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Mandalay riots leave two dead as police hunt for suspects

14 more injured during second night of rioting in Myanmar's second-largest city

<p>Police guard the streets of Mandalay on Wednesday night as violence escalated (AFP photo)</p>

Police guard the streets of Mandalay on Wednesday night as violence escalated (AFP photo)

  • John Zaw, Mandalay
  • Myanmar
  • July 3, 2014
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One Buddhist and one Muslim were killed as religious rioting erupted in Mandalay for a second night in the early hours of Thursday morning.

Clashes between Buddhists and Muslims also left 14 people injured, Mandalay Region security official Aung Kyaw Moe said in a press conference on Thursday announcing the arrest of four people for rioting.

“We are investigating more suspects with our records, then we will take action,” he said.

Images of the injured body of 51-year-old Muslim Soe Min spread on social media after he was reportedly attacked by a mob on the way to pray at a mosque early on Thursday morning. He later died of his wounds.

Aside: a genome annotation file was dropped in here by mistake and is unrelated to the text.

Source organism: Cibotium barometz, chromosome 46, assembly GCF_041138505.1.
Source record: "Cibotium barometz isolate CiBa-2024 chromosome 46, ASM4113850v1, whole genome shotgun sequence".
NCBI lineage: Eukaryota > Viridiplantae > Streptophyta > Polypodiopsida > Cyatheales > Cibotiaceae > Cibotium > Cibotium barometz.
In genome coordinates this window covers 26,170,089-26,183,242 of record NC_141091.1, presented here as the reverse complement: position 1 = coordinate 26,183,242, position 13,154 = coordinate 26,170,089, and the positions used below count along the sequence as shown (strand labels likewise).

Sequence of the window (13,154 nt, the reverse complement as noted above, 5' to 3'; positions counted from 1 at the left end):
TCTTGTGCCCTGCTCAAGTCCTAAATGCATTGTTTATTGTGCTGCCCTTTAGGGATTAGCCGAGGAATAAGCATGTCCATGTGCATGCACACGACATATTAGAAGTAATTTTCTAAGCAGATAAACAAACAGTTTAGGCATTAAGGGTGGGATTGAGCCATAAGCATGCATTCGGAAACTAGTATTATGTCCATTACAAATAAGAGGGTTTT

The Buddhist victim was named as 36-year-old Tun Tun, a volunteer for a free funeral service in Mandalay. He and a friend were riding on motorcycles when they were reportedly attacked by a Muslim mob around midnight.

Funerals for both men were held later in Thursday. Arrests made by police were on charges of public misconduct and destroying public property, and were therefore not directly related to the killings.

Mandalay Division’s Chief Minister Ye Myint met with the city’s religious leaders on Thursday, urging them to collaborate with authorities to restore peace in Myanmar’s second city.

“Our first priority is to create stability in Mandalay, then our second set of priorities are to arrest the people involved in the mob attacks, and then take action regardless of religion and race,” he said after the meeting.

Mandalay has become increasingly tense since Tuesday evening after allegations that two Muslim teashops had raped a Buddhist girl circulated on social media, including on the Facebook page of hardline Buddhist monk Wirathu.

When Buddhist mobs armed with sticks and knives began to descend on the teashop on Tuesday evening, police fired rubber bullets as warning shots.

State-run daily the New Light of Myanmar reported on Thursday that Sun Teashop owner Nay Win would face rape charges.

Prominent Buddhist monk Karwiya said he and others tried to calm people on the streets as they visited mosques since Tuesday night, but violence erupted after they left.

“Local authorities have the main responsibility to restore order, and when they didn’t take enough action, mobs dared to attack continuously,” he said.

Muslim residents have closed shops and boarded up their homes in Mandalay amid fears over attacks similar to those witnessed in different cities across the country since sectarian violence erupted between Buddhists and minority Muslim Rohingyas in June 2012.

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